Growing Results: 25 Years of Research
Don Halcomb, Chairman, Kentucky Small Grain Promotion Council
As I write this, it’s raining and concerns of the March freeze, rust and other wheat issues are on my mind, but it also gives me time to reflect on how far the Kentucky’s small grain industry has come.
After 25 years of dedicating more than $2.5 million to production research, Kentucky wheat production has increased 87%. And while 2016 may not have been a record production year, the average wheat yield of 80 bushels per acre was the highest recorded in Kentucky history. In fact, increases in average Kentucky wheat yields exceed that of corn for the same 25-year period. This tremendous growth is primarily due to the collaboration between farmers, the University of Kentucky’s research and extension team, crop consultants, and end-users.
The Kentucky Small Grain Utilization Fund and our farmer-led Promotion Council was formed in 1991 to direct checkoff toward wheat and small grains research and grower education. UK’s Wheat Science Group has worked to develop varieties that perform well under Kentucky conditions, and agronomic practices continue to be fine-tuned for the highest profitability. Much of our research centered on intensive management and no-till practices for many years, and now we are looking at technology and methods that may be considered beyond standard thinking: reducing the fragipan, soil irrigation, and disease control alternatives, to name a few.
As we are always looking for ways to increase profitability for small grain growers, we are seeing a potential in additional small grains for specialty products. I am proud and amazed of the work that has been done to develop a chia variety for Kentucky, and our organization gets countless requests from the growing brewing and distilling industry for barley and rye. We have worked for years with Virginia Tech on barley, and they recently became involved in a growing cooperative national research project that is studying winter malt barley. Trials are being conducted in Kentucky, and we are funding a project with UK to update management practices for barley and rye produced in the commonwealth. If you’re involved with the barley or rye production or want to be, please don’t hesitate to reach out to our organization to be a resource when introduction requests come our way.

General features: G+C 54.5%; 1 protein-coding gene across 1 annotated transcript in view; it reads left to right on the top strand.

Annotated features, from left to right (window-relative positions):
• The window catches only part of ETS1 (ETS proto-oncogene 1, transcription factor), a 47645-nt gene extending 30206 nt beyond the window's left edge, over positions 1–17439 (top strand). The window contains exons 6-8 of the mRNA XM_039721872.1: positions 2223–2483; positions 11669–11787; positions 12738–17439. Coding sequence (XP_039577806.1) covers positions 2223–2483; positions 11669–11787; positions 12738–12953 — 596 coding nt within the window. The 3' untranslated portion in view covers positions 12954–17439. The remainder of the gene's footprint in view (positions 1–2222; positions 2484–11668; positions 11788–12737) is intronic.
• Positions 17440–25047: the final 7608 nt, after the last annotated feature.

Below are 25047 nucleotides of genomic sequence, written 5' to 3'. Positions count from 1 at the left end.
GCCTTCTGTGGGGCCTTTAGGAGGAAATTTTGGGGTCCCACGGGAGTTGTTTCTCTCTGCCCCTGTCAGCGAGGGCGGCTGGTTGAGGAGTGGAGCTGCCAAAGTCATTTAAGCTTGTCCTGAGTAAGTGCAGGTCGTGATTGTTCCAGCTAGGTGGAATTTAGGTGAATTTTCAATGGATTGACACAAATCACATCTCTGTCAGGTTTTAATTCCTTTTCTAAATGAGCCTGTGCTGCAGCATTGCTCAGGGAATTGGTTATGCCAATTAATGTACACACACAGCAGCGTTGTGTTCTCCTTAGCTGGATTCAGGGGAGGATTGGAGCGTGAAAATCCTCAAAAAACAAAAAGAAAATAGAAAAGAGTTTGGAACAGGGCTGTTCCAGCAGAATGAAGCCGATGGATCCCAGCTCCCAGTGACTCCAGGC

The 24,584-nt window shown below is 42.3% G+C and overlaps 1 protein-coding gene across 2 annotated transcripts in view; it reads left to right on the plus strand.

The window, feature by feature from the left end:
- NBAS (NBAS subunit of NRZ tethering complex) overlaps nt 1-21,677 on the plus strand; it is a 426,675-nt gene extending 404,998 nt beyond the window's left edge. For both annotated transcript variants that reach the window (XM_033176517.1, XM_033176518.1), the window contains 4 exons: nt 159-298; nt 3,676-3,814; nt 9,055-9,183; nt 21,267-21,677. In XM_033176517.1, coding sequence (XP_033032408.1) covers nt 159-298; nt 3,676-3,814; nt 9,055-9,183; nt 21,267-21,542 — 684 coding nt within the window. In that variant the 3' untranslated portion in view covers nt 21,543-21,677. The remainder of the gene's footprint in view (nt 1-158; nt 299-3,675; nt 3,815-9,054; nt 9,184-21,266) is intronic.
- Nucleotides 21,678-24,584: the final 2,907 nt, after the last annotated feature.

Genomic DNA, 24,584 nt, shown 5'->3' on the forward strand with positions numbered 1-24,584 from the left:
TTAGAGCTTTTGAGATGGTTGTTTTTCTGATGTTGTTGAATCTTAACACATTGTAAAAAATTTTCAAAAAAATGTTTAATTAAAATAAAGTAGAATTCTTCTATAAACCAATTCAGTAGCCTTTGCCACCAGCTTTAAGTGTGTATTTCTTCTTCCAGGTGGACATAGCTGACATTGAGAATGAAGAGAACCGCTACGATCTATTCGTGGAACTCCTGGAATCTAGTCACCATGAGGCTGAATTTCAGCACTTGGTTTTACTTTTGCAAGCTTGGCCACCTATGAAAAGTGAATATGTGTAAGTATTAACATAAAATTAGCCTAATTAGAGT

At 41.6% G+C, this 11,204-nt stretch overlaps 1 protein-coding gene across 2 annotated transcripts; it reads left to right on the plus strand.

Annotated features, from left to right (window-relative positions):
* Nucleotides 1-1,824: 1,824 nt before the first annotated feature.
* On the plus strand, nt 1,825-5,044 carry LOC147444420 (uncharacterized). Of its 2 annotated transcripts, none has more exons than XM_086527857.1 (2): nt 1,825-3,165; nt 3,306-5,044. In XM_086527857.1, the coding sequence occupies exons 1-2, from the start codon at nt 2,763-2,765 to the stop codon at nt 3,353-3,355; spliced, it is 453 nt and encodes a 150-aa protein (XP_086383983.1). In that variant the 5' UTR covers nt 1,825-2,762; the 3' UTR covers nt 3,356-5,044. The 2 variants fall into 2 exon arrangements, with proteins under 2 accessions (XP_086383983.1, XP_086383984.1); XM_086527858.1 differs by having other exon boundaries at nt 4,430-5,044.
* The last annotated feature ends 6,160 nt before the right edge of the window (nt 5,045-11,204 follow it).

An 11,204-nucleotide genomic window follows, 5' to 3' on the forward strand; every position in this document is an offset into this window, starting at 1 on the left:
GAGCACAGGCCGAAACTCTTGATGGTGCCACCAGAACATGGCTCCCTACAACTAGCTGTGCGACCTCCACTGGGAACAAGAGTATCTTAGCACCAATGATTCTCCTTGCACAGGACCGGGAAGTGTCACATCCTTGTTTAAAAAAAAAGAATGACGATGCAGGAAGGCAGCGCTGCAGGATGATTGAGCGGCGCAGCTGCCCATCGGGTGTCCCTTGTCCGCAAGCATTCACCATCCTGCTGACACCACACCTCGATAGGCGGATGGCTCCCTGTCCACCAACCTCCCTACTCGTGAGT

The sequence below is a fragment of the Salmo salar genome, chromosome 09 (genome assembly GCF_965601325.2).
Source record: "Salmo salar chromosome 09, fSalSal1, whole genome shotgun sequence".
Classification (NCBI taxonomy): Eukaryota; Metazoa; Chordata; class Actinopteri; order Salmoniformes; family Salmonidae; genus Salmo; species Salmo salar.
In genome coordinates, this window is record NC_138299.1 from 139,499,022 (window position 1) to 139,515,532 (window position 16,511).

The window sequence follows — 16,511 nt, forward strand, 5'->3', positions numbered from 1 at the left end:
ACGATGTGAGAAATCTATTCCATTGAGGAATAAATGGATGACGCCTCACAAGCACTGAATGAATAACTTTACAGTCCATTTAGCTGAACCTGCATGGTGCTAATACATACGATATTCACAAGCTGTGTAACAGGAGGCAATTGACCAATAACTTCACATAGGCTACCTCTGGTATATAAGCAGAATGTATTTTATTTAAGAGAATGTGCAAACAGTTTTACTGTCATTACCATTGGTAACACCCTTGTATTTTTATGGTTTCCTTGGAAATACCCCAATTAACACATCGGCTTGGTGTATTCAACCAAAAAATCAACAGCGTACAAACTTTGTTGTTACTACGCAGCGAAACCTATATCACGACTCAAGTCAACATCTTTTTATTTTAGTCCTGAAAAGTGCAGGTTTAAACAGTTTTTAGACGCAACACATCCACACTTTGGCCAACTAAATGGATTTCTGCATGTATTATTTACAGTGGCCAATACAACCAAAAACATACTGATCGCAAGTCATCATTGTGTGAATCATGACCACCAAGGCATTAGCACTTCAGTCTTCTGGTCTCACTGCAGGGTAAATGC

Finally, sharing results and information with growers has always been a primary objective of our association. All the research project results can be found in this report and on our website, www.kysmallgrains.org, and growers may also attend the KySGGA-sponsored education events hosted by the University of Kentucky. The Winter Wheat Meeting is always well attended, and we recently sponsored two hands-on wheat field schools and an emergency response meeting due to this year’s freeze event at the UK Research and Education Center. The ability of UK’s extension team to disseminate the latest information is outstanding. Kygrains,info is another great site for helpful articles, resources, and videos.
The UK Wheat Field Day will be held on May 9, where research and extension specialists will be addressing topics such as UAV use in wheat, soils, and insect and disease management. Another field school is planned for September.
KySGGA has also just sent out a call-for-research projects. If you have any ideas for investigative trials or issues you want to see addressed, please do not hesitate to contact us at 800-326-0906. We always welcome new ideas on how to serve our grain growers for continued growth in the small grains industry.